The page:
Just Enough Snow to Chill the Beer: Report from Laurel Ridge 2
By Dave Dorrin, DCSki Contributor

This weekend my wife Jenni and I headed northwest from our home in Stewartstown, Pennsylvania, to attend the cross-country skiing lessons offered by the Pennsylvania Cross Country Ski Association (PACCSA) at Laurel Ridge State Park.

Having tried xc-skiing a couple of times, we weren’t complete novices, but we’re still pretty shaky - especially me. As a rule, I’m a pretty uncoordinated kind of guy, and my skiing ability is no exception. So I felt I could use some professional instruction to keep from looking like a complete loser on the trail. Besides, we actually bought ourselves skis this year; spending real money on gear is a great motivator to get out and learn to use it.

Laurel Ridge State Park is just a tad south of Hidden Valley, between Somerset and Donegal. We headed out Saturday morning, and after stopping at Sheetz in York for some breakfast, it took us about three hours to reach the park, including negotiating some heavy traffic in Somerset. Turns out this weekend the Fire & Ice Festival was in town. There were a bunch of ice sculptures placed around the town square, along with a couple of bonfires. And a kettle corn stand. Don’t ask me.

Once we arrived at the park, we were pleasantly surprised to see that the snow conditions were quite good. It was still warm up in the mountains though; the thermometer at the warming hut showed the temperature in the lower 40’s, so I wouldn’t be needing that cool ski jacket I got for Chanukkah. I wouldn’t be needing the warming hut, for that matter.

But there appeared to be 8-10 inches of snow on the ground, judging by what was piled atop the picnic tables. This was a very pleasant surprise, given that throughout the drive west, we had seen precious little snow all along.

After paying the trail fee ($6/day, or $4/day for PACCSA members) we strapped on our snowpants (necessary for those of us whose legs frequently get submerged in the snow) and headed for the lessons. There was a good crowd for the lessons on Saturday, about 15 people; the lessons were free with the trail pass.

The lessons consisted of about an hour and a half of beginning instruction, demonstrating how to balance, how to turn, and how to get back up after falling (most important). We were led around a small novice trail, which, at the bottom of the first hill, ended up littered with fallen bodies. But no one was hurt, and we all got a little more confident by the end of the lesson.

After our instructor turned us loose to wreak havoc in the park, Jenni and I headed for one of the intermediate-level trails. The park encompasses something like 13,000 acres, with about 20 km of trails. We skied a 5K trail Saturday afternoon; the snow was deep enough, but it was pretty icy, given the above-freezing temperatures and the number of skiers on the trail.

Icy trails meant, you guessed it, one uncoordinated beginner often butt-down in the snow blocking the more experienced folks. I did my best to stay out of their way, but long downhills were my downfall, literally.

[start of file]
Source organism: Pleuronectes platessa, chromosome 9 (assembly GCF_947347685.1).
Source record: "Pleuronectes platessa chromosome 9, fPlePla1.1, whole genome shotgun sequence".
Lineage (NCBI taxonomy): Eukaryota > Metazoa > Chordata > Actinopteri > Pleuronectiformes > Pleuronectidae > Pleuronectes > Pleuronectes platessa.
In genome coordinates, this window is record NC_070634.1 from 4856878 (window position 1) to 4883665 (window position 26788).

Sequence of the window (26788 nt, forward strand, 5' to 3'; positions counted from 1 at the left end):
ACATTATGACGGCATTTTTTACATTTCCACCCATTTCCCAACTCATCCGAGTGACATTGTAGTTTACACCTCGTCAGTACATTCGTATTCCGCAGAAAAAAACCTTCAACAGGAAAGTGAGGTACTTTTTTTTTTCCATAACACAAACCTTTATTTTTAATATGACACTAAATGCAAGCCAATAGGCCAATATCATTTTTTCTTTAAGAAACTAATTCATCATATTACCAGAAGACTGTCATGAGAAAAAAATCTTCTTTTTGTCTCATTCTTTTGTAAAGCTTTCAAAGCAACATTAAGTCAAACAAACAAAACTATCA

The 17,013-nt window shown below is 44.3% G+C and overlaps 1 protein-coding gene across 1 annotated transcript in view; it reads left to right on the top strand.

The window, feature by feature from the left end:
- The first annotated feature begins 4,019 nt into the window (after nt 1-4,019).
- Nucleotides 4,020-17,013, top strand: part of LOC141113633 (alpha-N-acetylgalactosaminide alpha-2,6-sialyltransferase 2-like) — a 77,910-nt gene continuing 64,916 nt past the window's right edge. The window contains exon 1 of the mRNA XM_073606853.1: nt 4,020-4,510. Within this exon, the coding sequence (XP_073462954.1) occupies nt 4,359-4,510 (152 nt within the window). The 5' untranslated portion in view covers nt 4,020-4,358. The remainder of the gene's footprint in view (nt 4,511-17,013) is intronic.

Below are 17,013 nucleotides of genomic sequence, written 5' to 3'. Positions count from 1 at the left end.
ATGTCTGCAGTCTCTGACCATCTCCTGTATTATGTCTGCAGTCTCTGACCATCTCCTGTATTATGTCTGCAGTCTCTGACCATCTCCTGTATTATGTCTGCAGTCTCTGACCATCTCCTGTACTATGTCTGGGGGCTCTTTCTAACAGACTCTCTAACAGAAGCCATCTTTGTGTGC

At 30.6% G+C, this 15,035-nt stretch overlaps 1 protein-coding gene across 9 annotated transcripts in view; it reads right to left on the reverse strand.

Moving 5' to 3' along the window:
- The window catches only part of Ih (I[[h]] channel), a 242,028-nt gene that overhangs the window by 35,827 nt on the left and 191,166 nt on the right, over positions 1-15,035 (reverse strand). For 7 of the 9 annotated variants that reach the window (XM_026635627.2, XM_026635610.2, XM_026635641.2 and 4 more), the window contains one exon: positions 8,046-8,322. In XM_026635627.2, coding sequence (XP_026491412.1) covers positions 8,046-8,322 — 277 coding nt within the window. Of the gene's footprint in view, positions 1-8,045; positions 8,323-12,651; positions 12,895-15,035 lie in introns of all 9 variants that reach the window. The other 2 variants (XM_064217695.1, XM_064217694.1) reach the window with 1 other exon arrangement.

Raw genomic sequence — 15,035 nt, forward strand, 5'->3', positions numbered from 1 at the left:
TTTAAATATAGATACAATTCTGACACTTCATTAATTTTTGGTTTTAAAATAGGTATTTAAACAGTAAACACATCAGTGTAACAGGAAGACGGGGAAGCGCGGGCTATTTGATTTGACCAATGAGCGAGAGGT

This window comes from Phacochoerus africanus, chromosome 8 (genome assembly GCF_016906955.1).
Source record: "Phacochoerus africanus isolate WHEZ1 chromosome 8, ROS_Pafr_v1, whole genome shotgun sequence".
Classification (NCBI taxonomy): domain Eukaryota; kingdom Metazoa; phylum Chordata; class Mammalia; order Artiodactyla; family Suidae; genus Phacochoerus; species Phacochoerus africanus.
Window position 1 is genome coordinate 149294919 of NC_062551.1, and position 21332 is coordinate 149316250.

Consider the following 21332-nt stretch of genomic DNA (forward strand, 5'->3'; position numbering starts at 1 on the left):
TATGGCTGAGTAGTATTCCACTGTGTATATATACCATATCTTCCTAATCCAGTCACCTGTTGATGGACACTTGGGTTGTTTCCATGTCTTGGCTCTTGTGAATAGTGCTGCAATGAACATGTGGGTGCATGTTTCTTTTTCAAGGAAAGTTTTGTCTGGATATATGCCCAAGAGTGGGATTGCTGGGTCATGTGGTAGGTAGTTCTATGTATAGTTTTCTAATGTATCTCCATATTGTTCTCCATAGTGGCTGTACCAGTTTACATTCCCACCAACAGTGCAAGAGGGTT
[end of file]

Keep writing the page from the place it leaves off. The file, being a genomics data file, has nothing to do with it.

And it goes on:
We stayed over in Somerset at a nice bed & breakfast called the Inn at Georgian Place (http://www.theinnatgeorgianplace.com/). It’s not the cheapest place in town, but it’s definitely the best; great food and beautiful rooms. The Inn is surrounded by an outlet mall, fast food joints, and a Sheetz - certainly not the view when the inn was built in 1915. But the inn is on a high ridgetop, affording a view not only of the highway shops, but also Lake Somerset out the back. From our window, we could even see Hidden Valley’s lit slopes in the distance.

On Sunday we headed back to Laurel Ridge. The warm temperatures were taking their toll. It never got below freezing Saturday night, and it showed. The trails were slick, and bare earth was breaking through. We skied another 5K, then headed back to Somerset town square to experience the magic of the Fire & Ice Festival. The ice sculptures weren’t holding up well.

We ended our trip back at the inn. There wasn’t much culture left to experience in town. We decided on the Taco Bell at the bottom of the Georgian Place hill for dinner. And hey, we had brought a 12-pack of beer; perfect with Taco Bell! It had been sitting in the truck getting warm, though. Luckily there was still some snow in the parking lot of the inn; we buried the beer in the snowbank, and it was perfect once dinnertime arrived. How could anyone not like snow??

More ski lessons are scheduled at Laurel Ridge on February 3rd and February 17th. To keep tabs on these things, or for directions to the park, visit the Pennsylvania Cross-Country Ski Association home page (http://www.nauticom.net/www/mazurb/paccsa2.htm). I wouldn’t recommend visiting until the area gets more snow for now, though. Luckily, there are a couple of storms this week that might hit the area. Ski conditions are available from the PACCSA webpage.

Reader Comments

January 16, 2001
excellent and informative report. I guess we are going thru our Jan thaw, downhill slopes can survive because of all the good snowmaking done earlier, but you did well to find an area with sufficient natural snowcover and get some x-c. We never did get very much natural given all the cold temps in dec. where is Stewartstown? corn on cob boiled in kettle is big deal in some areas, I think Del.
January 17, 2001
Stewartstown is in southern York County, Exit 1 off I-83; about a half hour north of Bawl'mer, hon. We've only gotten a few inches of snow here this winter, and right now it's mostly all gone. Most disappointing was that storm that missed us on December 30th - the paper that morning called for a foot of snow, and all we got was sunshine!

The Somerset version of kettle corn is popcorn made in a big open kettle. Seemed a strange wintertime treat, but it was worth the $2...

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